The National Rifle Association has proven itself to be a tough adversary to President Obama and the push for what he calls "common sense" gun control measures. So as the Senate prepares to begin debate on the issue next week, the president is taking his case to the states to build support.
On Wednesday the president traveled to Denver, where he highlighted the state, which passed bipartisan gun control legislation last month, as a model for "what's possible." Obama argued that "there doesn't have to be a conflict" between enacting gun controls and respecting gun owners' rights.
"We've seen enacted tougher background checks that won't infringe on the rights of responsible gun owners but will help keep guns out of the hands of dangerous people," Obama said in remarks delivered at the Denver Police Academy.
The president stressed the need for anyone who wants to buy a gun to undergo a background check. While the current system has kept more than 2 million people who could do harm from buying a gun, there are loopholes that allow criminals and others who shouldn't have guns to avoid being checked out, he said, adding that it's "just common sense" that buyers should be required to prove they're not criminals or legally prohibited from purchasing firearms.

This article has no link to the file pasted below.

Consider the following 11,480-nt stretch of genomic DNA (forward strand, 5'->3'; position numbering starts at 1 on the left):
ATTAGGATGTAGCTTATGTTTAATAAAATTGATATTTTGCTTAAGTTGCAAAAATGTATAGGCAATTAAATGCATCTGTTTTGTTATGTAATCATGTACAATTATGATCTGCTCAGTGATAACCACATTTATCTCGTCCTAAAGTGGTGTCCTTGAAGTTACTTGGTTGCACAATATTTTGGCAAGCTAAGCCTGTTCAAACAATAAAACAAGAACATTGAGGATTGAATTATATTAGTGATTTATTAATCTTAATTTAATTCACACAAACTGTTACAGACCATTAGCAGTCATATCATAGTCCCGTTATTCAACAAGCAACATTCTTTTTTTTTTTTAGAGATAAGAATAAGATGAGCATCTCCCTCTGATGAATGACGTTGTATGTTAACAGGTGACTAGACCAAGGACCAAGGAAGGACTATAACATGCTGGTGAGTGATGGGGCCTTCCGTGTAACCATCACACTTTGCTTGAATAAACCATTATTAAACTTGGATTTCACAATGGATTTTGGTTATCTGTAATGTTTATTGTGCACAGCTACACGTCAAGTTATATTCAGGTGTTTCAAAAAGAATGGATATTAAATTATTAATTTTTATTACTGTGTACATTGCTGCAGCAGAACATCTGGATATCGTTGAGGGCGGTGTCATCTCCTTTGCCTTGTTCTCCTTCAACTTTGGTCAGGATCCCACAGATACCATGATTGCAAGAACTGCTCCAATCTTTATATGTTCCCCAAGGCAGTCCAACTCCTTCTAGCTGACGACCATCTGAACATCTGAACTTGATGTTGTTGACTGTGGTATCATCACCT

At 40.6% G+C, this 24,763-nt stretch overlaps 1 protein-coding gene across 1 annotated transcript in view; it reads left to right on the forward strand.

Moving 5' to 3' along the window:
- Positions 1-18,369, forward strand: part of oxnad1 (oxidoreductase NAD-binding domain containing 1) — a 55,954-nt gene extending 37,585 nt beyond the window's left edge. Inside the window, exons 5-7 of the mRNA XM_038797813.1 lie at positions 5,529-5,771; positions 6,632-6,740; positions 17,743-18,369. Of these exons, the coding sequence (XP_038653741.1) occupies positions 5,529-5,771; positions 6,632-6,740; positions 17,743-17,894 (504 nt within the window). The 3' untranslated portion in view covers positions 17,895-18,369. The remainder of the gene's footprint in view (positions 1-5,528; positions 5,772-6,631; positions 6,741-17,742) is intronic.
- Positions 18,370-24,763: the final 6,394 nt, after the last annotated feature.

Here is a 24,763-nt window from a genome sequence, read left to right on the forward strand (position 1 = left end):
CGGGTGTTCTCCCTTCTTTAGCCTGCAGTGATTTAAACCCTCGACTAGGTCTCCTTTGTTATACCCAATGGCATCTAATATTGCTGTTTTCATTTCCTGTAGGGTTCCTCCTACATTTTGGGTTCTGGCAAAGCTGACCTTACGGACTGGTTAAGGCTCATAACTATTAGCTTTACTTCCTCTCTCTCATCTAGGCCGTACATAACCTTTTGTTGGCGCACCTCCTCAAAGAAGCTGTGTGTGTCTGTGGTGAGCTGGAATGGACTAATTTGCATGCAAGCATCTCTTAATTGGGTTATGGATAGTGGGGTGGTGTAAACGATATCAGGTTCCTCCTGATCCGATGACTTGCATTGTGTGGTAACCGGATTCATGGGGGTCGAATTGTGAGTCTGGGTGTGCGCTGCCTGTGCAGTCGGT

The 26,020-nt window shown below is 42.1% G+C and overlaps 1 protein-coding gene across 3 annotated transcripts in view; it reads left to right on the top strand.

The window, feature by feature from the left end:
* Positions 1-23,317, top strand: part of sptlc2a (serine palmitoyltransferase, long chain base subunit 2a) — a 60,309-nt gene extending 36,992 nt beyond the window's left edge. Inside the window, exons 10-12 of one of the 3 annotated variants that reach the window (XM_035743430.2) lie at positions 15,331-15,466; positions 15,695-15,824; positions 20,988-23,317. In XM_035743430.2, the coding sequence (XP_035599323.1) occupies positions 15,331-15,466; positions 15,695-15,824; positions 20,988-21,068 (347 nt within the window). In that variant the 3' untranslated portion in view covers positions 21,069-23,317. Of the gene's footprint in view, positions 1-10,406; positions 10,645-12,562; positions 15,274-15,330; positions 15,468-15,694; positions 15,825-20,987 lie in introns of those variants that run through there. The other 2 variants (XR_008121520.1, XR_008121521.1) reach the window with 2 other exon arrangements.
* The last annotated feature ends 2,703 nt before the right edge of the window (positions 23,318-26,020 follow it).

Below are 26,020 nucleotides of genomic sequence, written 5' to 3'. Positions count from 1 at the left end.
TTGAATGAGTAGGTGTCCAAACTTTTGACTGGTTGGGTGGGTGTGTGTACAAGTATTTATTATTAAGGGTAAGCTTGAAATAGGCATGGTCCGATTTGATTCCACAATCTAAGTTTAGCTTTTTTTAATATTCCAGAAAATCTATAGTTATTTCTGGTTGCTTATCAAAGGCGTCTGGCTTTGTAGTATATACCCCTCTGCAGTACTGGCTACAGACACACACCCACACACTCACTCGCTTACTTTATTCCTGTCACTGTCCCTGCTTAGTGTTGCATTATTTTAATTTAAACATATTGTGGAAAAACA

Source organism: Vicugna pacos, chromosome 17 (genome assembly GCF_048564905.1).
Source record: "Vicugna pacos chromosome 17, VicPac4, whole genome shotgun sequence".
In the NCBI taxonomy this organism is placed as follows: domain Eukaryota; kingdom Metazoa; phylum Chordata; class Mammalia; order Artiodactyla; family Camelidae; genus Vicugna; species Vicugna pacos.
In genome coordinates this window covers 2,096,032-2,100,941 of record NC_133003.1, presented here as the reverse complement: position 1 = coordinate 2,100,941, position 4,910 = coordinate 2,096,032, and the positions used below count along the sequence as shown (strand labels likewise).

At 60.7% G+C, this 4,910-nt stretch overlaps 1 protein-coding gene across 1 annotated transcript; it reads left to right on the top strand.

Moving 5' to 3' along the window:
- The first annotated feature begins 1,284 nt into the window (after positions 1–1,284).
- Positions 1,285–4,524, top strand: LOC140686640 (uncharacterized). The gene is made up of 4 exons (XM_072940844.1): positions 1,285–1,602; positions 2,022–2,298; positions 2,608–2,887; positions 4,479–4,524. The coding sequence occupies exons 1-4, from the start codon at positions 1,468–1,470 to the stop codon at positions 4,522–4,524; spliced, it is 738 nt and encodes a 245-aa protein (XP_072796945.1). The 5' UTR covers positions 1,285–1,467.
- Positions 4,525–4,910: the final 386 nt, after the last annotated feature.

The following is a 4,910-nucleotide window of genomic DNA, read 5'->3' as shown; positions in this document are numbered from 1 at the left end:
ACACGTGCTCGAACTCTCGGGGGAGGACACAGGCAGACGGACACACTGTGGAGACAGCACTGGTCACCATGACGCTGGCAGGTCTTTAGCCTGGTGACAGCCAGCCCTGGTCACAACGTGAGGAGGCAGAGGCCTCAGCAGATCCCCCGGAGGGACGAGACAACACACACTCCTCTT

"And by the way, if you're selling a gun, wouldn't you want to know who you're selling it to?" the president asked. "Wouldn't you want in our conscience to know that the person you're selling to isn't going to commit a crime?"
Obama also pushed for an assault weapons ban, although it is widely viewed as already DOA on Capitol Hill.
"The type of assault rifle used in Aurora, for example, when paired with a high-capacity magazine, has one purpose: to pump out as many bullets as possible as fast as possible. It's what allowed that gunman to shoot 70 people and kill 12 in a matter of a few minutes," he said. "I don't believe that weapons designed for theaters of war have a place in movie theaters."
The president said that although Americans support background checks and that plans by some lawmakers to "use procedural stunts to prevent or delay votes" on reforms signals that they believe "your opinion doesn't matter." He also urged those Americans push their congressional lawmakers into action.
"If these reforms keep one person from murdering dozens of innocent children or worshipers or movie-goers in a span of minutes, isn't it worth fighting for? … That's why I'm going to keep on working" Obama said, adding that he'll need voters' help.
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(Photo: Doug Pensinger/Getty Images)